Nearly half of customs clearing agents operating in the country have their permits suspended by the Ethiopian Customs Commission (ECC), enforcing compliance with a directive it issued two years ago.

The temporary suspension of 482 clearing agents was made last week, tightening requirements that transitors conduct business with at least one professional other than themselves, while companies are required to hire a minimum of two.

A little over 1,000 customs clearing agents are registered, working on import and export customs declarations and facilitating the payment of import duties, VAT and excise tax. Individual agents and companies also have to present rental agreements authenticated by the Documents Authentication & Registration Service.

The requirements are more relaxed than the previous rules, says Filagot Bedane, legal advisor for the customs compliance division at the Commission.

The preceding directive compels individual transitors to hire at least three professionals, though never enforced. For permit renewal, individual agents and companies have to register at the Ministry of Trade & Regional Integration (MoTRI) and acquire trade licenses. Two years ago, the Ministry significantly reduced the types of businesses required to present certificates of competency from various federal regulatory bodies to acquire a trade license.

Previously, the requirements applied to 52 ventures, including the customs clearing business, but that number has been lowered to 10.

Most recently, the Commission called clearing agents to renew their permits on November 22 last year, almost three months past the designated renewal period, citing security issues in the country that resulted in the closure of its branches.

“Two of our branch offices in the Amhara and Tigray regions have been closed,” said Filagot. “The one in Tigray remains closed."

The Commission runs 16 branch offices and employs close to 8,000.

Agents can also renew their permits within a month after the deadline though charged penalties for doing so. Data from the Commission shows 57 clearing agents had registered in January after paying the fine. That brought the total number of agents and companies renewed permits to a little above 600.

The Ethiopian Customs Clearing Agents Professional Association, comprising over 350 customs clearing agents and companies, pleaded with the Commission to loosen some of the requirements by amending the two-year-old directive governing the registration and licensing of customs agents. The lobby group claims its members cannot afford to hire more staff, especially now that the import-export business has declined. According to industry players, the gross monthly salary of customs clearing agents is between 20,000 and 30,000 Br.

The Commission declined the Association’s requests.

"We've provided them with ample time," said Filagot. "It's time to enforce the directive fully."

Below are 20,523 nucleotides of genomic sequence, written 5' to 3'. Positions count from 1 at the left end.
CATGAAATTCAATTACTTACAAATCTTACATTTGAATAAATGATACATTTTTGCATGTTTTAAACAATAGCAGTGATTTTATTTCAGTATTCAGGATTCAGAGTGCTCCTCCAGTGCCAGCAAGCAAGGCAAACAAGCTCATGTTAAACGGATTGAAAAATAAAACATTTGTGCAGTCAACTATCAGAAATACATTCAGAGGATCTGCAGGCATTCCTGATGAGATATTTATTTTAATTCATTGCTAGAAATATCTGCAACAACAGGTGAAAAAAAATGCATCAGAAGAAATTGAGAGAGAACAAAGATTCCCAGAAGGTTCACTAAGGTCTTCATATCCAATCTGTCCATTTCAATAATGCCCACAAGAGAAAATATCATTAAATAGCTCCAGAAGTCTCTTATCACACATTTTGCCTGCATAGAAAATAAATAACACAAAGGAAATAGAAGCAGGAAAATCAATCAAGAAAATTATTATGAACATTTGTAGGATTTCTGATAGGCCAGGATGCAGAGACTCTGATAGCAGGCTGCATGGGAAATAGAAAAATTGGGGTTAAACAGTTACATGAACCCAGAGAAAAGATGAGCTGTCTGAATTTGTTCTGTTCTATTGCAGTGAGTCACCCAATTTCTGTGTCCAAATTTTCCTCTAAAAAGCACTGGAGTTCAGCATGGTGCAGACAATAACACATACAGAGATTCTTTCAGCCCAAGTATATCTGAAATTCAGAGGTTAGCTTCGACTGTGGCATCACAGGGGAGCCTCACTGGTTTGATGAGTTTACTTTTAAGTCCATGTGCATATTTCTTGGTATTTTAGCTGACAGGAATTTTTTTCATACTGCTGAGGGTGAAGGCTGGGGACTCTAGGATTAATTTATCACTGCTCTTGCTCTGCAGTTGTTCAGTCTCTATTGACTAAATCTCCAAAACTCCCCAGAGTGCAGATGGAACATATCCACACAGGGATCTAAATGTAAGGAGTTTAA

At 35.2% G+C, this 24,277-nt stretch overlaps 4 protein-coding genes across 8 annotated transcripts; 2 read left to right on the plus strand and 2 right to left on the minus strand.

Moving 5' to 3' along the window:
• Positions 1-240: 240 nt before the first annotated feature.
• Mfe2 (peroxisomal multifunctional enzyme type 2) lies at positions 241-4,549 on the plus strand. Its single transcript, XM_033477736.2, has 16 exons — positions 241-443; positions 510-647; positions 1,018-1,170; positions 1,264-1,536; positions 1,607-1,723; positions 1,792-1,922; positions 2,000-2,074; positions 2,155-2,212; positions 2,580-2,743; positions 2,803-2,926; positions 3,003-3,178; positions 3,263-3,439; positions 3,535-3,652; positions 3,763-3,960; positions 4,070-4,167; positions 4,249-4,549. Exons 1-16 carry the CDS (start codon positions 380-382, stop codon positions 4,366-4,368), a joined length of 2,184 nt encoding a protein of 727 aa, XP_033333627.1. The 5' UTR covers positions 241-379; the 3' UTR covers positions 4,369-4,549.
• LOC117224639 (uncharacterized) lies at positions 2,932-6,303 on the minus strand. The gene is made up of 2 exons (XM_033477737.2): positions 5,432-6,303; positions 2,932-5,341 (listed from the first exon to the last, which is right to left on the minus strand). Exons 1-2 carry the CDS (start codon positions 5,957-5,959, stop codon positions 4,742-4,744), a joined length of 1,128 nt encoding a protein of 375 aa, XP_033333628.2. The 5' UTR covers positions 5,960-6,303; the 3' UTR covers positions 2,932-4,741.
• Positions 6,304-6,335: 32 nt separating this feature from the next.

Yohannes Hailemairmam has worked as transitor for more than 15 years. He is among those that have had their permits suspended. Yohannes says he plans not to renew it unless the authorities loosen the requirements.

"I can't afford to pay for another agent," Yohannes told Fortune. “I'm unable to pay rent, let alone hire an extra hand.”

Another requirement for renewing customs clearing permits is a valid rental agreement.

Yeshitela Tamiru has not renewed because he could not present a valid rental agreement. His landlord is out of the country.

“He won't be back any time soon,” said Yeshitela.

Many customs clearing agents like Yohannes and Yeshitela remain stumped on how to solve their problems. However, the story is different for others who have renewed their permits in time.

A transitor who requested anonymity said her renewal process was much easier as she could hire a professional.

"I'm aware that it can be tough for others as the business is slow these days," she said. "The lives of many depend on it."

Mekonnen Bogale (PhD), who has been lecturing on logistics and supply chain management for the last 16 years at Jimma University, believes the suspension will impact the already sluggish logistics sector.

“It's barely functional as it is,” said Mekonnen.

Ethiopia has poor logistics practices and lacks coordination for goods transported. In 2019, its ranking on the World Bank's logistics performance index went up three spots to the 131st. The average time for shipments to reach their destination stands at around four months, an extensive period for a country whose economy is highly dependent on imports.

“When something out of the ordinary happens in the logistics sector, the disturbance is felt by everyone,” said Mekonnen.

Filagot argues the suspension will have little to no repercussions on clearance work as more agents are under training.

“More than half of clearing agents have already renewed their licenses," he told Fortune. "This will have little effect."

There is still hope for clearing agents like Yohannes and Yeshitela.

Although the renewal period has passed, transitors whose suspended permits have been granted a three-month grace period before their permits are permanently revoked.

PUBLISHED ON Feb 19,2022 [ VOL 22 , NO 1138]

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